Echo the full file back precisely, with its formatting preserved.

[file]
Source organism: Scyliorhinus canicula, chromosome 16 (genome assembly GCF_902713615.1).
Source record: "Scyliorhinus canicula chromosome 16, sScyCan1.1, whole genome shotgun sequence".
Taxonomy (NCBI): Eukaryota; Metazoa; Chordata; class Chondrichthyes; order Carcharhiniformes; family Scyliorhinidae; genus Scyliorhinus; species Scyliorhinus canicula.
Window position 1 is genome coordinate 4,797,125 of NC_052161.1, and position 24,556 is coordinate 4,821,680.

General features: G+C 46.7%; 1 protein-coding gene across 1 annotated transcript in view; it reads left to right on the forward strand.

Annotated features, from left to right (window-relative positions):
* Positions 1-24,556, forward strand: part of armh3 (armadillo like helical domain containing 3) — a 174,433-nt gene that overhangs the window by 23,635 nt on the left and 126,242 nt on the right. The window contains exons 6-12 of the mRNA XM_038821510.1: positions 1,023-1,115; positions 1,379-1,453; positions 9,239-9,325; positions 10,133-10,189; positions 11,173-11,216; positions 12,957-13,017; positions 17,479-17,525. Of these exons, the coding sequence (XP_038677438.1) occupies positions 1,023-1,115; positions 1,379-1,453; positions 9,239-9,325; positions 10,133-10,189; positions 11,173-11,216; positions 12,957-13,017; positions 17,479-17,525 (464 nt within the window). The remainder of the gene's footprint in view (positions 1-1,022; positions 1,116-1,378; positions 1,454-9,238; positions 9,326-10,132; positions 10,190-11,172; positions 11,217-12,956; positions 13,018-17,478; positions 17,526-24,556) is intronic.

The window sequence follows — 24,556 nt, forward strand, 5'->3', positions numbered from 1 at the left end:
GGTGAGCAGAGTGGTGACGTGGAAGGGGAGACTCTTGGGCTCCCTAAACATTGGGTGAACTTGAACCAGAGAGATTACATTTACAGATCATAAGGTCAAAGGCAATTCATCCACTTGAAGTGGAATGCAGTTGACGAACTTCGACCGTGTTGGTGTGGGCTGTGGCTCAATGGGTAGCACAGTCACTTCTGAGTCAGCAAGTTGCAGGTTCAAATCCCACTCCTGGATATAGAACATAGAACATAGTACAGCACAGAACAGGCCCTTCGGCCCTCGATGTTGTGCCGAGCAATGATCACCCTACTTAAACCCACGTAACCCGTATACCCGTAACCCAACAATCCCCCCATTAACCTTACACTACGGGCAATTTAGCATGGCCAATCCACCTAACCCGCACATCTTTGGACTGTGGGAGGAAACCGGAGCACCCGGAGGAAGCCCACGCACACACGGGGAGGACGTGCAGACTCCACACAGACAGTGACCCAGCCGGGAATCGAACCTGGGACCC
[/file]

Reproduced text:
Source organism: Scyliorhinus canicula, chromosome 16 (genome assembly GCF_902713615.1).
Source record: "Scyliorhinus canicula chromosome 16, sScyCan1.1, whole genome shotgun sequence".
Taxonomy (NCBI): Eukaryota; Metazoa; Chordata; class Chondrichthyes; order Carcharhiniformes; family Scyliorhinidae; genus Scyliorhinus; species Scyliorhinus canicula.
Window position 1 is genome coordinate 4,797,125 of NC_052161.1, and position 24,556 is coordinate 4,821,680.

General features: G+C 46.7%; 1 protein-coding gene across 1 annotated transcript in view; it reads left to right on the forward strand.

Annotated features, from left to right (window-relative positions):
* Positions 1-24,556, forward strand: part of armh3 (armadillo like helical domain containing 3) — a 174,433-nt gene that overhangs the window by 23,635 nt on the left and 126,242 nt on the right. The window contains exons 6-12 of the mRNA XM_038821510.1: positions 1,023-1,115; positions 1,379-1,453; positions 9,239-9,325; positions 10,133-10,189; positions 11,173-11,216; positions 12,957-13,017; positions 17,479-17,525. Of these exons, the coding sequence (XP_038677438.1) occupies positions 1,023-1,115; positions 1,379-1,453; positions 9,239-9,325; positions 10,133-10,189; positions 11,173-11,216; positions 12,957-13,017; positions 17,479-17,525 (464 nt within the window). The remainder of the gene's footprint in view (positions 1-1,022; positions 1,116-1,378; positions 1,454-9,238; positions 9,326-10,132; positions 10,190-11,172; positions 11,217-12,956; positions 13,018-17,478; positions 17,526-24,556) is intronic.

The window sequence follows — 24,556 nt, forward strand, 5'->3', positions numbered from 1 at the left end:
GGTGAGCAGAGTGGTGACGTGGAAGGGGAGACTCTTGGGCTCCCTAAACATTGGGTGAACTTGAACCAGAGAGATTACATTTACAGATCATAAGGTCAAAGGCAATTCATCCACTTGAAGTGGAATGCAGTTGACGAACTTCGACCGTGTTGGTGTGGGCTGTGGCTCAATGGGTAGCACAGTCACTTCTGAGTCAGCAAGTTGCAGGTTCAAATCCCACTCCTGGATATAGAACATAGAACATAGTACAGCACAGAACAGGCCCTTCGGCCCTCGATGTTGTGCCGAGCAATGATCACCCTACTTAAACCCACGTAACCCGTATACCCGTAACCCAACAATCCCCCCATTAACCTTACACTACGGGCAATTTAGCATGGCCAATCCACCTAACCCGCACATCTTTGGACTGTGGGAGGAAACCGGAGCACCCGGAGGAAGCCCACGCACACACGGGGAGGACGTGCAGACTCCACACAGACAGTGACCCAGCCGGGAATCGAACCTGGGACCC